Finding an athletic position on your ski will provide balance, agility and power
Do you ever feel that your ski partners are coaching you to do things with your body that just aren't humanly possible? Perhaps this sounds familiar: “Get your hips up.” “Place the handle directly on your outside hip.” “Open your shoulders to the boat.” It's safe to say that your friends aren't trying to mislead you about your slalom technique, but what they're forgetting to tell you is that you need to feel comfortable on the water. If you feel as though you're contorting your body into nonathletic positions, chances are high that you're doing more harm than good.
Like any other sport, skiing is an athletic activity that requires natural athletic movements. These movements can only be achieved when your body is in a comfortable, balanced position. Let's call this position your “natural stance.”
To achieve a natural stance, start by practicing on dry land. Stand (without a handle in hand) with your feet shoulder-width apart. Flex your ankles slightly, and have the majority of your weight on the balls of your feet. Your head should be upright, hips neutral, and shoulders up and level. This stance is similar to that of a basketball, soccer or football player in a defensive position, or a tennis player a split second before returning a volley. It's a very balanced and agile position.
Now it's time to duplicate your natural stance, but in a slalom position with the handle tied to a tree. Do not lean back against the rope; just stand in this same poised position with the handle low (at or below your waist). Take a mental note of this position and work it into your muscle memory.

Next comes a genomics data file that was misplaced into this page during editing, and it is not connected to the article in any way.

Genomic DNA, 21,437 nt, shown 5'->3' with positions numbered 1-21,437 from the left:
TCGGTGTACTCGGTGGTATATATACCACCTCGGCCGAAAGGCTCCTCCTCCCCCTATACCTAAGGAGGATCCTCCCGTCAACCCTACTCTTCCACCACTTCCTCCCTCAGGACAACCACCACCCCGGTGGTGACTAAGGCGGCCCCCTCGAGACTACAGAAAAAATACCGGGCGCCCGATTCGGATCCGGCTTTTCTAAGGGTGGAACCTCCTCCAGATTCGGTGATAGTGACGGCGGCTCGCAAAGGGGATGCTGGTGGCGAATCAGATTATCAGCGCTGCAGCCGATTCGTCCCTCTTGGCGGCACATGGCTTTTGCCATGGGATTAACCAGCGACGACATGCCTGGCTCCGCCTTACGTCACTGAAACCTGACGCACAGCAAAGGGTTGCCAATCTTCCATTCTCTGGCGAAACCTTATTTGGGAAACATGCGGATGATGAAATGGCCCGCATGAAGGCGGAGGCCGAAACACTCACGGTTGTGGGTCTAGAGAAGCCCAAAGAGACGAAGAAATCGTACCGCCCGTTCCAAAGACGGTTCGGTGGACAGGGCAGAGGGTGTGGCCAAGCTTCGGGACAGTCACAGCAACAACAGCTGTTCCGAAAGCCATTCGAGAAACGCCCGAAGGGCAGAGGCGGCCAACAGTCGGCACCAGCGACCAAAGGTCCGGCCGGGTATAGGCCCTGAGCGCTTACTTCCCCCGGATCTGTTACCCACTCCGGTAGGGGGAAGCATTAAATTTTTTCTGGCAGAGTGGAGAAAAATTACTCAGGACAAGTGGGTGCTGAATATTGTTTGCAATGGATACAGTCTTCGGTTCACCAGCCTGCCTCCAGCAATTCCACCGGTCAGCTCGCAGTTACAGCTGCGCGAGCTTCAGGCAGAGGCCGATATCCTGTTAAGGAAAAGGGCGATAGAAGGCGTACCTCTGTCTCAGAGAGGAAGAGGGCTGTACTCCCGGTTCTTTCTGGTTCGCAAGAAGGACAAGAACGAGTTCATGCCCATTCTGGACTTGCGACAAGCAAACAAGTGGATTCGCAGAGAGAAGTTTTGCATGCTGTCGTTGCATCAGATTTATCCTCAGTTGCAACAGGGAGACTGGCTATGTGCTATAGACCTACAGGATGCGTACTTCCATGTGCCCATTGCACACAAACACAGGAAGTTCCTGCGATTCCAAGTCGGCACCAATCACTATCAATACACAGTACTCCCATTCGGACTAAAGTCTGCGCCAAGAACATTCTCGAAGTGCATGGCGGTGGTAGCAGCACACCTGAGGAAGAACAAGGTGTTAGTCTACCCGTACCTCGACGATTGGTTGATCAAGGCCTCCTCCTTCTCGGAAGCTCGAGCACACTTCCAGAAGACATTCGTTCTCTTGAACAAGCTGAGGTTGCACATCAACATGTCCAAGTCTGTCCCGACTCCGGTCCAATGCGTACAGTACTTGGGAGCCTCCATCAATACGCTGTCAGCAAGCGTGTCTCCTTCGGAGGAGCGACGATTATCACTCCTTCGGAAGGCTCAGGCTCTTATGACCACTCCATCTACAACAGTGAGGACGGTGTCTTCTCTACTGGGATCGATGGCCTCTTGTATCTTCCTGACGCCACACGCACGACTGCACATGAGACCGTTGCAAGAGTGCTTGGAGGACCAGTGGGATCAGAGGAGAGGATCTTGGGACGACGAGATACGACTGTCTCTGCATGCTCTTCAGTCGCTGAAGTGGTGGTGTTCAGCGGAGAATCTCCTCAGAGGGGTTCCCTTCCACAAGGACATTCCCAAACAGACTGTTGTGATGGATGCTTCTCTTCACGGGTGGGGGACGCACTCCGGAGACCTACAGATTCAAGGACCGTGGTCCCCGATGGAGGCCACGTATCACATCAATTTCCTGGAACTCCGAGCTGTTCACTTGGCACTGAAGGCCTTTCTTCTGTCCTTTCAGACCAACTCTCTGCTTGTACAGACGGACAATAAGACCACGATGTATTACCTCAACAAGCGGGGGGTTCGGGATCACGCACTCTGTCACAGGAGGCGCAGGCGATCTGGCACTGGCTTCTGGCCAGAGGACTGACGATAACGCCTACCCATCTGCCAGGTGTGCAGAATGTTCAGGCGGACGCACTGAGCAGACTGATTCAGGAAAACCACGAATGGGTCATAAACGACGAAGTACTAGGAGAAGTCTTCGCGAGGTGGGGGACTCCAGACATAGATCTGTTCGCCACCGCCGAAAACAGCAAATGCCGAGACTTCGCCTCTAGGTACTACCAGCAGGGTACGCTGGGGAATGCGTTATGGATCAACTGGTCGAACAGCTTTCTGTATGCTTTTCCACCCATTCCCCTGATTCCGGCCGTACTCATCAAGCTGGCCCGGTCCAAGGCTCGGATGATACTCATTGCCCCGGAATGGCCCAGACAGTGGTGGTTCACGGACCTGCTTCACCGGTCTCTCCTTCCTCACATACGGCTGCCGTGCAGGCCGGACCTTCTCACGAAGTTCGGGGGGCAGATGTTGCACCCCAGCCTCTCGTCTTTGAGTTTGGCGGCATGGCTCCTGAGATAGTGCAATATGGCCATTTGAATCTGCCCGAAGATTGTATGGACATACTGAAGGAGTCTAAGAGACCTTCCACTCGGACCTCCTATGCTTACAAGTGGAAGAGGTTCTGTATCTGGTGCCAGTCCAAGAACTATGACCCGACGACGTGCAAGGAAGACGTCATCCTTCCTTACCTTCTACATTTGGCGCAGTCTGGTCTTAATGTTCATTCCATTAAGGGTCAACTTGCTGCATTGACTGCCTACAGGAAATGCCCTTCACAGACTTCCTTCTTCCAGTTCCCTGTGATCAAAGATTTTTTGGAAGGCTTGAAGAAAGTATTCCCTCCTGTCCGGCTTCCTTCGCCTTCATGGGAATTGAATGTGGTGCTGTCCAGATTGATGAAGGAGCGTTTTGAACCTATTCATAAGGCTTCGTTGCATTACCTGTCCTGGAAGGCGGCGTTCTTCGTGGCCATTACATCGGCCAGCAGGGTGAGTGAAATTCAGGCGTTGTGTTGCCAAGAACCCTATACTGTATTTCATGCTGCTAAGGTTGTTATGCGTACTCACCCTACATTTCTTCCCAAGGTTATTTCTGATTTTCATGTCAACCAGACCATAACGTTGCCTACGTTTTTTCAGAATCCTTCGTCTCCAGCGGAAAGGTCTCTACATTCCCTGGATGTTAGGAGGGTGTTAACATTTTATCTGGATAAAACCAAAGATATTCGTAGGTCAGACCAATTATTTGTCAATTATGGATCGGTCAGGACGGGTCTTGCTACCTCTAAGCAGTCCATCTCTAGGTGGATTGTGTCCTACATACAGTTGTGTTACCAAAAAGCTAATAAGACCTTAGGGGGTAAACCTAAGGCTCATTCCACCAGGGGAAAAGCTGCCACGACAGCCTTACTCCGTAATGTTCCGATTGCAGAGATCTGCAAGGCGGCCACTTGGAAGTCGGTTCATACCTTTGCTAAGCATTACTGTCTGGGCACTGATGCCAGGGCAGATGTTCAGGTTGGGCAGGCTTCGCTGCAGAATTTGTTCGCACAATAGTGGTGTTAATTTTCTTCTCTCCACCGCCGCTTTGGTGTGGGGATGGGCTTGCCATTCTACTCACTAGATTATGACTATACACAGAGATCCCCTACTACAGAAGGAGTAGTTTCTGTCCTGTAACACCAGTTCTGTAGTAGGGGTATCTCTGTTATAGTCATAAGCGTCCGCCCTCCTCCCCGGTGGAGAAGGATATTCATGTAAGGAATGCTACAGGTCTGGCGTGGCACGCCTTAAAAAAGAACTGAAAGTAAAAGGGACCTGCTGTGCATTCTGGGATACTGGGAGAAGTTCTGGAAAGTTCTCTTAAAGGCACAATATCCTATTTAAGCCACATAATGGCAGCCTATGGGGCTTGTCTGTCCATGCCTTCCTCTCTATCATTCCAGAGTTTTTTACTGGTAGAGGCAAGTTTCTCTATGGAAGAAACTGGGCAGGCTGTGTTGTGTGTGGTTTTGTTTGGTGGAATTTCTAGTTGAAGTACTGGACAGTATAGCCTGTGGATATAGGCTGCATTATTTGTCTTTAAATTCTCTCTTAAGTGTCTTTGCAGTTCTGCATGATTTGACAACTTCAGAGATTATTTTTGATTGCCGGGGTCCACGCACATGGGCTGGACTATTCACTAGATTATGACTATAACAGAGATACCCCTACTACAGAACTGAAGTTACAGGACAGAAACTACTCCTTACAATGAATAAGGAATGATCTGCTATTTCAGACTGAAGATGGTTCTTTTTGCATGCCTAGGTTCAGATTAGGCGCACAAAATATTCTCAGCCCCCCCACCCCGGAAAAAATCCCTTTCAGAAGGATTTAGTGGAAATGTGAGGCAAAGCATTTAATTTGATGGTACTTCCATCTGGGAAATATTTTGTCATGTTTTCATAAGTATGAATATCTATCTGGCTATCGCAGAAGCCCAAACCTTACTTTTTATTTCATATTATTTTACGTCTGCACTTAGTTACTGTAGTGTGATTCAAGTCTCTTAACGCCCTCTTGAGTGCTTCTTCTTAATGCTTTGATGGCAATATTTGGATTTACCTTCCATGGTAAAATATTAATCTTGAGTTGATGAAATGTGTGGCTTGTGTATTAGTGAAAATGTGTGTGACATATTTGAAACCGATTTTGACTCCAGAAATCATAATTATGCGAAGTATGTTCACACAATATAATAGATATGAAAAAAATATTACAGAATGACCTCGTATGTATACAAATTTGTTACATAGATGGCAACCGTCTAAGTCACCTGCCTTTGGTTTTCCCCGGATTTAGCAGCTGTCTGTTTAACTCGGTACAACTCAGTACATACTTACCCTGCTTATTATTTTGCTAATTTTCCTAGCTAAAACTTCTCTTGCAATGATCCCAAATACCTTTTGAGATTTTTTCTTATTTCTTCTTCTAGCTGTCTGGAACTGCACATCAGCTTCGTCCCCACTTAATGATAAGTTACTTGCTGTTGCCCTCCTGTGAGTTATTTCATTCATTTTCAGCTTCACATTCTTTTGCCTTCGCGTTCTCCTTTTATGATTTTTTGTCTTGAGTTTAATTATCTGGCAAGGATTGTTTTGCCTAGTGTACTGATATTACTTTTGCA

Once you understand the body mechanics of the natural stance on dry land, you're ready for a run behind the boat. To start, simply position yourself about five to 10 feet outside the left wake. Stay up and poised and begin to move back and forth across the wakes using your lower body (while maintaining a static upper body).
Resist the urge to get really wide in order to maintain control of your position. Edging from side to side 10 feet outside each wake is optimal. This is a great supplemental drill whether you enjoy open-water skiing or ripping up the course.
You will find that the natural stance is your ultimate leveraging position. Remember that as an athlete you should never compromise balance, agility or power. Trust me on this one and your skiing will reach new heights.
As soon as you lean back away from the boat, you will be on the tail of your ski and no longer have the ability to move like an athlete.
Seth Stisher, the owner of H2Osmosis Sports, is available for coaching at your site or his. E-mail firstname.lastname@example.org or visit www.h2osmosis.com for more information. Seth is sponsored by D3 Skis, Zeal Optics and Fogman Binding Systems.